FANNNNN-CY!This missing link which usually allows for a range change and finishes is just common sense but I am not sure all FMA-ers, new or old, know, teach, and proudly pontificate on this commandment. We cannot really hurt our friends in training. We SIMULATE the head shot (or whatever serious blow)! We segment the training. We don’t emphasize or fully recognize enough the missing link between segments that makes the second segment…work.
(Yes, that is tissue in my ears in this photo above. Sometimes I get stuck teaching without hearing protection in a room full of banging sticks. Decades of this banging contributes to a hearing loss, which I have. Warning! Hey, keep score of your ears.)
(My main theme here is usually about combatives, crime and policing, but I would be remiss not to mention my connections with the ROK Marines while in South Korea.)
The textbook manuals will define the ROK Marines as: “The Republic of Korea Marine Corps, also known as the ROK Marine Corps, or the ROK Marines, is the marine corps of South Korea. The ROKMC is a branch of the Republic of Korea Navy responsible for amphibious operations, and also functions as a rapid reaction force and a strategic reserve.”
“Korean soldiers were highly motivated. Because of their own struggle with Stalinist North Korea, they hated communists. They were also tough. Each man was trained in the art of tae kwon do, with 30 minutes’ practice forming an integral part of morning physical training. They were also subjected to harsh discipline. Time magazine reported in 1966, “Captured Vietcong orders now stipulate that contact with the Koreans is to be avoided at all costs—unless a Vietcong victory is 100 percent certain.” – National Interest Magazine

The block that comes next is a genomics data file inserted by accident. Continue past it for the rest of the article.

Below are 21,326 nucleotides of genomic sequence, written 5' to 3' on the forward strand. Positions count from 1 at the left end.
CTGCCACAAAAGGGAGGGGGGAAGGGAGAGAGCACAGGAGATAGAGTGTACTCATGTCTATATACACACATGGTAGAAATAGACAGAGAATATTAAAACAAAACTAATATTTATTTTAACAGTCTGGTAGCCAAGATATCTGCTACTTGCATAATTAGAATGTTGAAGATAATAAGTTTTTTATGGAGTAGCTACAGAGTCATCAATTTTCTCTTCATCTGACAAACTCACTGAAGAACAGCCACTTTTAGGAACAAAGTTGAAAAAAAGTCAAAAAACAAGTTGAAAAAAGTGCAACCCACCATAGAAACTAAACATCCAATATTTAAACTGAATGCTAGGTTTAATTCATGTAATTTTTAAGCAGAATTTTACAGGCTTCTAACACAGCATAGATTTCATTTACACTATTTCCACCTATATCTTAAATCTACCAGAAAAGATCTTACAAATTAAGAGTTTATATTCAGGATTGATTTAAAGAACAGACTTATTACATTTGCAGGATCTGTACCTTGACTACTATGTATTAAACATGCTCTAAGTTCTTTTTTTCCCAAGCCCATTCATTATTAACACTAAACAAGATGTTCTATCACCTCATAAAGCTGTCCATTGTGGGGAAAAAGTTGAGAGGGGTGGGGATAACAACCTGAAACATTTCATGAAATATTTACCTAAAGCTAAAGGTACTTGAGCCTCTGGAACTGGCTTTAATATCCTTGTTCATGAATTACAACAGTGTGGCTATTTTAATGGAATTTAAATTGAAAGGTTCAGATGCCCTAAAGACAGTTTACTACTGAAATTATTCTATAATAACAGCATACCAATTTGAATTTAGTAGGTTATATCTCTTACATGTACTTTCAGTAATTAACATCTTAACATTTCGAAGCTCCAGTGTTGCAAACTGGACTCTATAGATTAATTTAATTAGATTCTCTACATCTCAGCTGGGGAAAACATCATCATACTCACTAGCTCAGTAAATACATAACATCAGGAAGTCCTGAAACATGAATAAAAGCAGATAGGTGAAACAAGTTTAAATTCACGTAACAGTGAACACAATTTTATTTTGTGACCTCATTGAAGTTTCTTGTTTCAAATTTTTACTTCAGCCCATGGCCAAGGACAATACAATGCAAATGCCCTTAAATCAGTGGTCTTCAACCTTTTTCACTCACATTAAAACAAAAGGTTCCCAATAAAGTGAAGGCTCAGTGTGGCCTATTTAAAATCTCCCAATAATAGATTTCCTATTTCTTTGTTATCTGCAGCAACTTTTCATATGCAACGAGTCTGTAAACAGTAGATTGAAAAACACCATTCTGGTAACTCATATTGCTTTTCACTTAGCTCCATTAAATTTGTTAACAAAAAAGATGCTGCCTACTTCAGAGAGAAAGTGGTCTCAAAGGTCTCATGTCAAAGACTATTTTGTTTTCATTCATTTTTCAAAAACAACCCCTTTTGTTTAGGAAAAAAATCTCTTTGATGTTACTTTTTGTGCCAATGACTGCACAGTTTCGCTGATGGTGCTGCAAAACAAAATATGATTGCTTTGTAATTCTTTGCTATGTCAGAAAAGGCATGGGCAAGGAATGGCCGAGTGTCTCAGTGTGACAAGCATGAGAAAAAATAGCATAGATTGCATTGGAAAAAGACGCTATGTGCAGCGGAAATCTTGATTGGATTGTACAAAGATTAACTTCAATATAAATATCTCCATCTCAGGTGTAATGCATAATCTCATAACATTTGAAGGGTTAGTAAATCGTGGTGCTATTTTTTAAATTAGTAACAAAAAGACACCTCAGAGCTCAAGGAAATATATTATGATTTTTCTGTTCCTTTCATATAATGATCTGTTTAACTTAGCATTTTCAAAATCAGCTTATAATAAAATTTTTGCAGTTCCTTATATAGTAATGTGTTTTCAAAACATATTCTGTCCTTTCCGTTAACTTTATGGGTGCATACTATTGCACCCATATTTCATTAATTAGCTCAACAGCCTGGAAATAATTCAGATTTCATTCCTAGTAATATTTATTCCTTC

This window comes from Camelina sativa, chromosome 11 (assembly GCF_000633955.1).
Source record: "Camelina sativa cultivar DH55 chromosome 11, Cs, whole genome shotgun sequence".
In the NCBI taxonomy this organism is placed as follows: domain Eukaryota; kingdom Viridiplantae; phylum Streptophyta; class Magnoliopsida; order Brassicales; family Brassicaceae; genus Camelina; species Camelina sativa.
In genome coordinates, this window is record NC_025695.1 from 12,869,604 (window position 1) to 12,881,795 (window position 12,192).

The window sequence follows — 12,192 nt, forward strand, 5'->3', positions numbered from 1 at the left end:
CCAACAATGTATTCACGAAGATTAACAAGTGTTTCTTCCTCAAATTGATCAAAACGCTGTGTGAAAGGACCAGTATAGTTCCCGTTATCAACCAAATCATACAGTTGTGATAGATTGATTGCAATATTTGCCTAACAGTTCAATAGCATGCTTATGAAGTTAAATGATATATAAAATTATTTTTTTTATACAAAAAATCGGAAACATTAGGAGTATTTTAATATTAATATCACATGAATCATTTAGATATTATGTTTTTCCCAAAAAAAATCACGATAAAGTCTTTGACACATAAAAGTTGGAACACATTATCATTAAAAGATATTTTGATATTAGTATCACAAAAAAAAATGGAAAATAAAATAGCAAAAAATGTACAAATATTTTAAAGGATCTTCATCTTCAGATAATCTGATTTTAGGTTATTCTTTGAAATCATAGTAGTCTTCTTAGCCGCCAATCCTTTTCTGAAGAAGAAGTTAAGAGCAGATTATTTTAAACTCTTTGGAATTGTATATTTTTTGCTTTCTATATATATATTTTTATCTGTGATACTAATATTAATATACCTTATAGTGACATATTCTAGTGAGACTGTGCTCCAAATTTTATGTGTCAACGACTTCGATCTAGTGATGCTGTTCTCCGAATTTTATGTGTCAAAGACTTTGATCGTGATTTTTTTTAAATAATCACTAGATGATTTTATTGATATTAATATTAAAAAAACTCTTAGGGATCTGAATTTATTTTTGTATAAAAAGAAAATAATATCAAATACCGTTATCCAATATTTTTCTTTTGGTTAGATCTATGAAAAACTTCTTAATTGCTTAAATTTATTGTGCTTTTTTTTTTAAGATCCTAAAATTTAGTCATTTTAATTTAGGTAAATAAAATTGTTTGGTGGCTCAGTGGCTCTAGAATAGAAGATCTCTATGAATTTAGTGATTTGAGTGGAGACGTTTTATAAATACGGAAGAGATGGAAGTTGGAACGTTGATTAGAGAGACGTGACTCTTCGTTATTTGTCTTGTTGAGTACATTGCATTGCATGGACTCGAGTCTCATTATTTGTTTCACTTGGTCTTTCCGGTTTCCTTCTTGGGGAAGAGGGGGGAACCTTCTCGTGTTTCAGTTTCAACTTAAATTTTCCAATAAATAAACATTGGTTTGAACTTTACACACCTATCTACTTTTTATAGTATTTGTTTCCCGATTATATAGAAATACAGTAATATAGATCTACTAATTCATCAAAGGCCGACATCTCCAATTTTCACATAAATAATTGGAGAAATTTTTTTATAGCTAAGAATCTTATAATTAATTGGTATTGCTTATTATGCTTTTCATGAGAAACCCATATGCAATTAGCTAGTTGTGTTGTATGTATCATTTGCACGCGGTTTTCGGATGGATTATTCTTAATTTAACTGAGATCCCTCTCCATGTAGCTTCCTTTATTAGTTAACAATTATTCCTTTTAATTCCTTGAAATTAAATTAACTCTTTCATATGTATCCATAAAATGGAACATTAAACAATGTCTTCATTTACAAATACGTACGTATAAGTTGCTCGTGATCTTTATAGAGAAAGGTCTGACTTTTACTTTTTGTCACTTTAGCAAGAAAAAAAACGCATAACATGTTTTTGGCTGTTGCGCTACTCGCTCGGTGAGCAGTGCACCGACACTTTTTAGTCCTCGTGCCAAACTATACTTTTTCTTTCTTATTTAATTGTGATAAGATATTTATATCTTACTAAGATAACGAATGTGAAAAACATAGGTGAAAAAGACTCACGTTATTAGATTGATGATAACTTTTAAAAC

1975. The first days of the first week I was in country, up north in South Korea, HQ asked me to deliver some papers to Camp Red Cloud. They gave me our intrepid KATUSA – Mister Lee as a driver, and together in an old, open US Army jeep we made the long drive east. Once at the base, Mister Lee took us to the Red Cloud headquarters. On the open grounds outside stood a formation of Korean soldiers and a sergeant yelling and beating the holy hell out of a soldier. The troop stood as best he could, arms down and at a wobbly attention. Finally. the blows knocked him off right off his feet. Down, he was kicked.
“What’s going on over there?” I asked Mister Lee. “Ohhh, ROK Marines. Dey crazy. Dat Marine fucky up somehow.” Mister Lee said.
And that was my first introduction to the ROK Marines, other than having some of them, along with South Vietnamese combat vets, teach a few courses in basic training. Upon my return to our little crappy forward operating base, (FOB) as I was a “cherry” (new) I quickly learned that we also had ROK Marines stationed right with us too!
We, me, the MPs there were to do police work and help provide force protection for this FOB, but the grunt work of guarding was done by KATUSA (Korean Augmentation To the United States Army, a branch of the Republic of Korea Army that consists of Korean drafted personnel who are augmented to the Eighth United States Army), K-9s (dogs), MPs and ROK Marines. One big happy (?) family.
Missile jockeys operated on top of a mountain inside our camp and from that elevation, with binoculars one could see into North Korea and at times watch their knuckleheads doing PT or snaking around over there.